Associate Professor of Cell Biology
Faculty Network Member of the Duke Institute for Brain Sciences
Molecular and Cellular Mechanisms of Mechanotransduction
Every organ, tissue and cell of the human body is constantly exposed to mechanical forces. Life evolved mechanisms to detect these mechanical forces and translate them into electrical or chemical signals. This process is called mechanotransduction and enables organs, tissues and cells to adequately respond.
The Grandl Lab particularly focuses on rapid mechanotransduction, which is initiated within less than one millisecond and enabled by force-gated ion channels. In order to capture such fast processes we routinely use immortalized cell-lines to express our ion channels of interest and patch-clamp electrophysiology to measure their activity with sub-millisecond precision. A particular strength of our lab is the development of novel biophysical approaches to investigate and ultimately understand mechanotransduction.
Our research contributes to understanding fundamental biology, such as the sense of light touch, and human disease, such as inflammatory pain, chronic pain, and itch. As a consequence the results of our work are of broad interest for the development of treatments of disease.
Two fundamental questions drive our work:
1) How do force-gated ion channels work?
We want to understand how mechanical energy gates (activates, inactivates and deactivates) ion channels and how compromising specific aspects of gating leads to human diseases.
2) How are cells sensing mechanical energy?
We aim to explain how many individual force-gated ion channels function in concert and give rise to complex mechanotransduction in living cells.
For those new to the field, our recent review provides an introduction: Touch, Tension, and Transduction - The Function and Regulation of Piezo Ion Channels.
Michael N Young, Michael J Sindoni, Amanda H Lewis, Stefan Zauscher, and Jörg Grandl. The energetics of rapid cellular mechanotransduction. PNAS (2023).
Amanda Lewis and Jörg Grandl. Piezo1 ion channels inherently function as independent mechanotransducers. eLife (2021).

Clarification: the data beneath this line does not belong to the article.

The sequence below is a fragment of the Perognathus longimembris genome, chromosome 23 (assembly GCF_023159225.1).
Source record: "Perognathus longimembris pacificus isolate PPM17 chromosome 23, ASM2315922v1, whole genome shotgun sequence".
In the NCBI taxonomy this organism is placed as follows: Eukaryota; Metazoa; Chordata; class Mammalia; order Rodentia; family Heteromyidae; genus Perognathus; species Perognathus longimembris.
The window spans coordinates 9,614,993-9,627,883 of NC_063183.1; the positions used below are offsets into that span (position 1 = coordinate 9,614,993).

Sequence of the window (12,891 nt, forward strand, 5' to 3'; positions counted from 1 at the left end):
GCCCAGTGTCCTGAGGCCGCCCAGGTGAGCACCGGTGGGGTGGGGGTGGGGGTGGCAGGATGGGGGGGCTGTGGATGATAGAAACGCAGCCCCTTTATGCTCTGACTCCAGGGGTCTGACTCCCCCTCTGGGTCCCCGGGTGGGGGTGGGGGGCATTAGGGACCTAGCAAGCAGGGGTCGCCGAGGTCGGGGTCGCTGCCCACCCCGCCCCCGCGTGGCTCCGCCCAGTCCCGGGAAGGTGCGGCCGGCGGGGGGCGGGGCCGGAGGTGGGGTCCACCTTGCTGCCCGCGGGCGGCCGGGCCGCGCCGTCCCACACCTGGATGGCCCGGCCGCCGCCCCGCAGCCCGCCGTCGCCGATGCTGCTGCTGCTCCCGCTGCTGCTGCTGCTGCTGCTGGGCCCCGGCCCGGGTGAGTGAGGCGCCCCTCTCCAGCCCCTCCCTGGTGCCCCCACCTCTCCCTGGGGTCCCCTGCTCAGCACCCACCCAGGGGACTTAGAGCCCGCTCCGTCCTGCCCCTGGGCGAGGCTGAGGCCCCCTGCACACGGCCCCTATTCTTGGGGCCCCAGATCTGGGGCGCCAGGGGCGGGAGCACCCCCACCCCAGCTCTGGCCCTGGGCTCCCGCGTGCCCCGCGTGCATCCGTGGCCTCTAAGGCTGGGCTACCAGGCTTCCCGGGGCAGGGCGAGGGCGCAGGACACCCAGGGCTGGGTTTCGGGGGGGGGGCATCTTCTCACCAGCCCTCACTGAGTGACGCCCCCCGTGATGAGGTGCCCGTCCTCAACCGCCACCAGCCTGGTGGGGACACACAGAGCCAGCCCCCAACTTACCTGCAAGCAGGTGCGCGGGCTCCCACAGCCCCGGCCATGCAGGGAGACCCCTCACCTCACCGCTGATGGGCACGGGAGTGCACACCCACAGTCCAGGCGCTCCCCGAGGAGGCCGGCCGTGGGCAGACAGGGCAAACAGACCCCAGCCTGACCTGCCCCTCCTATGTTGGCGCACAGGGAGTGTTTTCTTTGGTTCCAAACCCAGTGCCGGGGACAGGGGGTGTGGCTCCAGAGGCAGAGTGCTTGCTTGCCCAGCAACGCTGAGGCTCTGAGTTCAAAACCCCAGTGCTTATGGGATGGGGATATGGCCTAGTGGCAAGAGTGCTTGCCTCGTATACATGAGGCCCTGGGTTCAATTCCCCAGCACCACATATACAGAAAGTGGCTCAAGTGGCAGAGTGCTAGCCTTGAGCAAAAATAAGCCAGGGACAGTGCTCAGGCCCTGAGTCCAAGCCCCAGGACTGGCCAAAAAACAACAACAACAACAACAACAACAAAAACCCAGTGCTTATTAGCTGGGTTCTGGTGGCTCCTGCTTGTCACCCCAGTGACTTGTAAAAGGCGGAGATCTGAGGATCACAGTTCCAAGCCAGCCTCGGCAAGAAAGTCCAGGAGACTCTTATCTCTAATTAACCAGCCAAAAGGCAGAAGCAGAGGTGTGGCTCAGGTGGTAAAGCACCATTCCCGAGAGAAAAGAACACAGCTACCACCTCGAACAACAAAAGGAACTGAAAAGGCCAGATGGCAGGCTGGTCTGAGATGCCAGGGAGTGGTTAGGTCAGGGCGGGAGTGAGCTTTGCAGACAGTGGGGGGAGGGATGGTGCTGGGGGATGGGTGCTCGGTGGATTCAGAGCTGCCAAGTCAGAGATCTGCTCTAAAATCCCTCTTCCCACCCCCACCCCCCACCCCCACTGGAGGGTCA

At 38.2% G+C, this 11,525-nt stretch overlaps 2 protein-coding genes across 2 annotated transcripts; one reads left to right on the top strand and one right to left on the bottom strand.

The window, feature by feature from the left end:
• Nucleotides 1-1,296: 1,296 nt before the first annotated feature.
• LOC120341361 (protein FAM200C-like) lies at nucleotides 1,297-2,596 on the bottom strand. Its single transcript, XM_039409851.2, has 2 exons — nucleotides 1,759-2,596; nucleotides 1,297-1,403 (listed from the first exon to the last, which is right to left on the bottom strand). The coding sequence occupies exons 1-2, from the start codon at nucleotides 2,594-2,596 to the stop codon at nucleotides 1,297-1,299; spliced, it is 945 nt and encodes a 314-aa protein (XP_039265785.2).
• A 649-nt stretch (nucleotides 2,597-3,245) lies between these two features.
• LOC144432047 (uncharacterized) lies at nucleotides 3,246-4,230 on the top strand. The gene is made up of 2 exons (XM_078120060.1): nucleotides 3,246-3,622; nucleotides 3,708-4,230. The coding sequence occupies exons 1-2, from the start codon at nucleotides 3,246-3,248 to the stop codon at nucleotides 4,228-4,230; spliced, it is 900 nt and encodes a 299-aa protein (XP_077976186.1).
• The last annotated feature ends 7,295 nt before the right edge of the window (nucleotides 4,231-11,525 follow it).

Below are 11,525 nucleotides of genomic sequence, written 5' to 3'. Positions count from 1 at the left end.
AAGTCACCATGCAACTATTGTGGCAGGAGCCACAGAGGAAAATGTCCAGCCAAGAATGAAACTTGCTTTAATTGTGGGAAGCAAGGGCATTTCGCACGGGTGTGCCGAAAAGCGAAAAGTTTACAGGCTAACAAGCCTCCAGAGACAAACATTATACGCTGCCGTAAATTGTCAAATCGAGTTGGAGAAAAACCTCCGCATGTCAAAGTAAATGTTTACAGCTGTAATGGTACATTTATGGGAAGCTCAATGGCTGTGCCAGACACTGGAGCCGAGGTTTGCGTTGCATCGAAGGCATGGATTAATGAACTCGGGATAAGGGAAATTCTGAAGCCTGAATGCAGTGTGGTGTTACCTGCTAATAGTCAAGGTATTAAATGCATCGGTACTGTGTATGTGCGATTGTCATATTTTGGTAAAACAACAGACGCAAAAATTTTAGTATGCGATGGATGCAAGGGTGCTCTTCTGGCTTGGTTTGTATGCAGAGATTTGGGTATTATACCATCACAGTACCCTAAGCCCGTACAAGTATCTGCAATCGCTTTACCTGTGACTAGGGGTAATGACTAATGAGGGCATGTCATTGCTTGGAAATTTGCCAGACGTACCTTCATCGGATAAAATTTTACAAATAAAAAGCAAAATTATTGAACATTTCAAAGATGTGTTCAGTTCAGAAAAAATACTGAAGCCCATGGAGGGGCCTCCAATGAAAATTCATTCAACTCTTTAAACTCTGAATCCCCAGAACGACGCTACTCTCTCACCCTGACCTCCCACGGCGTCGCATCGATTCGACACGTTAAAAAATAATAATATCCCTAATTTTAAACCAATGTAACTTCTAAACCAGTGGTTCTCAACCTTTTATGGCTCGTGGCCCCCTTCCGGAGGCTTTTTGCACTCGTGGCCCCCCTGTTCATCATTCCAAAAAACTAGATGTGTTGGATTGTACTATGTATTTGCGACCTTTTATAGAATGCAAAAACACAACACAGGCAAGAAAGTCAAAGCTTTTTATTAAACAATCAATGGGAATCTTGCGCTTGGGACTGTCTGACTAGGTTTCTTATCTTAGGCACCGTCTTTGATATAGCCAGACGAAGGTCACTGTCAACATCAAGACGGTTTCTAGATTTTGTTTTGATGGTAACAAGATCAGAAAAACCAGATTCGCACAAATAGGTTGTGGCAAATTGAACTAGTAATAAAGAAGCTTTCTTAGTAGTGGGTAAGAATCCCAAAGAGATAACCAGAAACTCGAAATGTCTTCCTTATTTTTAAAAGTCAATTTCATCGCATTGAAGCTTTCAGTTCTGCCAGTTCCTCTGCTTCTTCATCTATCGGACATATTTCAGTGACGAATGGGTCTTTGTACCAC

Amanda Lewis and Jörg Grandl. Inactivation Kinetics and Mechanical Gating of Piezo1 Ion Channels Depend on Subdomains within the Cap, Cell Reports (2020).
Jason Wu, Michael Young, Amanda H. Lewis, Ashley N. Martfeld, Breanna Kalmeta and Jörg Grandl. Inactivation of Mechanically Activated Piezo1 Ion Channels is Determined by the C-Terminal Extracellular Domain and the Inner Pore Helix, Cell Reports (2017).
Amanda Lewis, Alisa Cui, Malcolm McDonald and Jörg Grandl. Transduction of repetitive mechanical stimuli by Piezo ion channels, Cell Reports (2017).
Wu, J. et al. Localized force application reveals mechanically sensitive domains of Piezo1. Nature. Communications. 7, 12939 doi: 10.1038/ncomms12939 (2016).
Amanda Lewis and Jörg Grandl. Mechanical sensitivity of Piezo1 ion channels can be tuned by cellular membrane tension, eLife (2015).
Sairam Jabba, Raman Goyal, Jason Sosa-Pagan, Hans Moldenhauer, Jason Wu, Breanna Kalmeta, Michael Bandell, Ramon Latorre, Ardem Patapoutian and Jörg Grandl. Directionality of temperature-activation in mouse TRPA1 ion channel can be inverted by single-point mutations in ankyrin repeat six. Neuron (2014).
Bertrand Coste, Bailong Xiao, Jose S. Santos, Ruhma Syeda, Jörg Grandl, Kathryn S. Spencer, Sung Eun Kim, Manuela Schmidt, Jayanti Mathur, Adrienne E. Dubin, Mauricio Montal and Ardem Patapoutian. Piezos are pore-forming subunits of mechanically activated channels. Nature, 483 (7388), 176-181 (2012).
Jörg Grandl, Sung Eun Kim, Valerie Uzzell, Badry Bursulaya, Matt Petrus, Michael Bandell and Ardem Patapoutian. Temperature-induced opening of TRPV1 ion channel is stabilized by the pore domain. Nature Neuroscience, 13 (6), 708-14 (2010).
Jörg Grandl, Hongzhen Hu, Michael Bandell, Badry Bursulaya, Manuela Schmidt, Matt Petrus and Ardem Patapoutian. Pore region of TRPV3 ion channel is specifically required for heat activation. Nature Neuroscience, 11 (9), 1007-13 (2008).
In the News
- Measuring the Lightest Touch Your Body Responds To - Pratt News
- Finally Getting to Scratch That Itch - Pain Research Forum
- Sensing the pressure - eLife
- Mole-Rat Pain Resistance Could Point the Way to New Analgesics - Scientific American
- When Touch Causes Itch: A New Role for Merkel Cells in the Skin - Pain Research Forum
- A cellular mechanism for age-induced itch - Science
- Piezo2 Comes in More Forms than One - Pain Research Forum
- Proteins get touchy under pressure - Chemistry World - The Royal Society of Chemistry
- Why do we feel hot and cold as pain? - BBC Future
- Getting in Touch with Jörg Grandl -Trends in Biochemical Science (TIBS)
- A Tour De (Tiny) Force - Duke Today
- Turning Duke Experiences into Science Fair Gold - Duke Research Blog
- Pain-Sensing Gene Named for Rocky - Duke Today
Grandl Lab Members
Grandl Lab Alumni
MD Anderson Cancer Center
Grandl Open Positions
We have openings for postdoctoral fellows, graduate students and Duke undergraduate students with interest in ion channel research. To apply to the lab, send cover letter, CV and contact details of 2-3 references as a single PDF file to Jorg Grandl: firstname.lastname@example.org.